Communities called on to support, protect and promote exclusive breastfeeding for the first six months
02 December 2010, Durban
Today, a meeting was held to share information on the new policy guidelines –
the Infant and Young Child Feeding policy - that encourages mothers to
exclusively breastfeed for the first six months of their babies’ life was
The meeting was called by the KZN Department of Health as it prepares to rollout
the new policy guidelines as from the 1st of January 2011. The policy was first
mooted b the World Health Organisation (WHO) in 2010. The guidelines were
developed following significant programmatic experience and research evidence
regarding HIV and infant feeding accumulated since 2006.
“Prevention of mother to child transmission comes at a cost of excess deaths in
uninfected infants therefore need to consider overall outcomes, i.e. we needed
to consider how many HIV infections we prevented as well as how many infants
survive,” said Professor Anna Coutsoudis of the University of KwaZulu-Natal’s
Department of Paediatrics and Child Health.
She said that breastfeeding transmission of HIV is over-estimated by many
including healthcare workers. However, the latest data suggests that exclusive
breastfeeding in the first six months of life gives transmission of about 2 –
4%. Giving antiretroviral prophylaxis to mothers or infants significantly
reduces this further; she said. There is no evidence of significant drug related
adverse events (side effects) following the use of antiretroviral (ARV)
In a study conducted in Ghana, Peru and India; where 9424 cases of Infant
feeding patterns were studied, showed that non breastfeeding infants had a ten
(10) fold higher risk of dying when compared to predominantly breastfed infants.
“If we were to look at the most important interventions to prevent child deaths,
breastfeeding is recognised as the single most important intervention. It can
reduce under 5 deaths by 13%,” said Ms Lenore Spies of the KwaZulu-Natal
Department of Health. “While the risks of not breastfeeding by HIV uninfected
mothers are well documented, there is now hope that HIV infected mothers – with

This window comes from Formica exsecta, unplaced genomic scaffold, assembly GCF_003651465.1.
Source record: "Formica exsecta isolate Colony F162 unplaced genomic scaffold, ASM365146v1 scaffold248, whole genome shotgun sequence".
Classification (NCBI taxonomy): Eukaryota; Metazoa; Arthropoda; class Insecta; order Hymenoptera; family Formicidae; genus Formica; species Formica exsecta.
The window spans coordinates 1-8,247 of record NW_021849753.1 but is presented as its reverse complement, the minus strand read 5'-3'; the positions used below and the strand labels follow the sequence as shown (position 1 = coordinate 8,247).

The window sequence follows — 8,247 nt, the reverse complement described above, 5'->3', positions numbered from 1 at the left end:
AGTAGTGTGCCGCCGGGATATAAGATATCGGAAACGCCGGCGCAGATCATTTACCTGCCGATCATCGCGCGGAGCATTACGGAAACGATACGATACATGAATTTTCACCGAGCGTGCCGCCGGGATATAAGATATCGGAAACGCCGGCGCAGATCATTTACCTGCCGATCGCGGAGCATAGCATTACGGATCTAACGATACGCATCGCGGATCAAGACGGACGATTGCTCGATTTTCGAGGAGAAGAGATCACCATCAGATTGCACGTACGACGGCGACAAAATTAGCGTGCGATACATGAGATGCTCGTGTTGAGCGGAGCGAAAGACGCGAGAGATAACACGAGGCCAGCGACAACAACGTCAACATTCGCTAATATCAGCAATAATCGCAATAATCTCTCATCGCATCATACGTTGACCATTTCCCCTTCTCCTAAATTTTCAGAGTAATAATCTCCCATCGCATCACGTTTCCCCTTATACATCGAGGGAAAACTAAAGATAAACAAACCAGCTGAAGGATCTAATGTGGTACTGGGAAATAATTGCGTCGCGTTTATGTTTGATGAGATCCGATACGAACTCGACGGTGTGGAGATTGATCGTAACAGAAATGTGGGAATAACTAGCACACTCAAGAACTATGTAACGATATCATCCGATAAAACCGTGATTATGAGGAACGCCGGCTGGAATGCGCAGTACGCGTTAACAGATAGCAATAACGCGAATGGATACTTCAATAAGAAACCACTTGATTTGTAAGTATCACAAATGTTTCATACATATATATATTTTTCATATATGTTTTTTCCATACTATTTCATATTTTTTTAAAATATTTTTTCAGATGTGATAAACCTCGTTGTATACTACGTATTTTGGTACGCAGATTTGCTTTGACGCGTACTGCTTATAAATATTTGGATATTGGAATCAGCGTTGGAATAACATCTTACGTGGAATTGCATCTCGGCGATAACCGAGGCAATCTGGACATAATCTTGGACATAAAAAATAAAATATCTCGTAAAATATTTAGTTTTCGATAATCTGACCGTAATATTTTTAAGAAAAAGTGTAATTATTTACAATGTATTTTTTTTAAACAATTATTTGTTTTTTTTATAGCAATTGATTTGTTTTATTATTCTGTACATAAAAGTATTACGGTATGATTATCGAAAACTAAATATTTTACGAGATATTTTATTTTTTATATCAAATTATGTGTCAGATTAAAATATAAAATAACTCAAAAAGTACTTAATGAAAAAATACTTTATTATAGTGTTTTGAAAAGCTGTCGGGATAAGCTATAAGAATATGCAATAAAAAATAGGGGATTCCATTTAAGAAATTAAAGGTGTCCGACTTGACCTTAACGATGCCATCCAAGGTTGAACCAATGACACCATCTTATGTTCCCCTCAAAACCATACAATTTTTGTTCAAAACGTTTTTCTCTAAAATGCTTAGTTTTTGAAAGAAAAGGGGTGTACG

the necessary support and motivation from their partners and families – would
somehow be different.”
In KwaZulu-Natal 2237 cases of children in 2008/09 were admitted in public
health hospitals with severe malnutrition which is an unacceptably high number
and is related to inappropriate feeding and disease. Pneumonia and diarrhoea are
two leading causes of morbidity and mortality in children under 5 years. In
2009/10 period the number of children under 5 years reporting to Public Health
Facilities with diarrhoea increased from 46 511 (2008/09) to 50 471 (±8.5%) and
of these 9 092 (18%) children had to be admitted to hospital.
The overall aim of the new guidelines is to improve HIV free survival of infants
born to mothers known to be HIV infected. Based on the evidence considered, the
new policy guidelines are changing perceptions around breastfeeding and that
infants should received ARVs for one year or the mother should receive ARVs.
“We have started a public mobilization and information programme where we talk
to community healthcare workers, traditional leaders, traditional birth
attendants and churches to ensure that mothers are supported and protected
during breastfeeding,” added Ms Spies.
“67% of women who are not on the prevention of Mother to Child Transmission
programme continue to formula feed. Their infants have the highest risk of HIV
transmission or death. Experience seems to point to the fact that mothers are
making inappropriate choices often because of confusion. Each of us has the
power to give life meaning to make our time and our words into instruments of
love and hope. Let’s support, protect and promote exclusive breastfeeding for
the first six months of every baby’s life.” concluded the MEC for Health Dr
The Department will roll out a key infant feeding and related nutrition messages
through multiple communication channels, including interpersonal communication,
community mobilization events, and local mass media. Major activities will
include mobilizing and training existing frontline health staff, NGO personnel,
and community members on infant feeding and related nutrition issues.
welcomes new policy on infant and young child feeding in the context of HIV
KWAZULU-NATAL: DEPARTMENT OF HEALTH
083 447 2869
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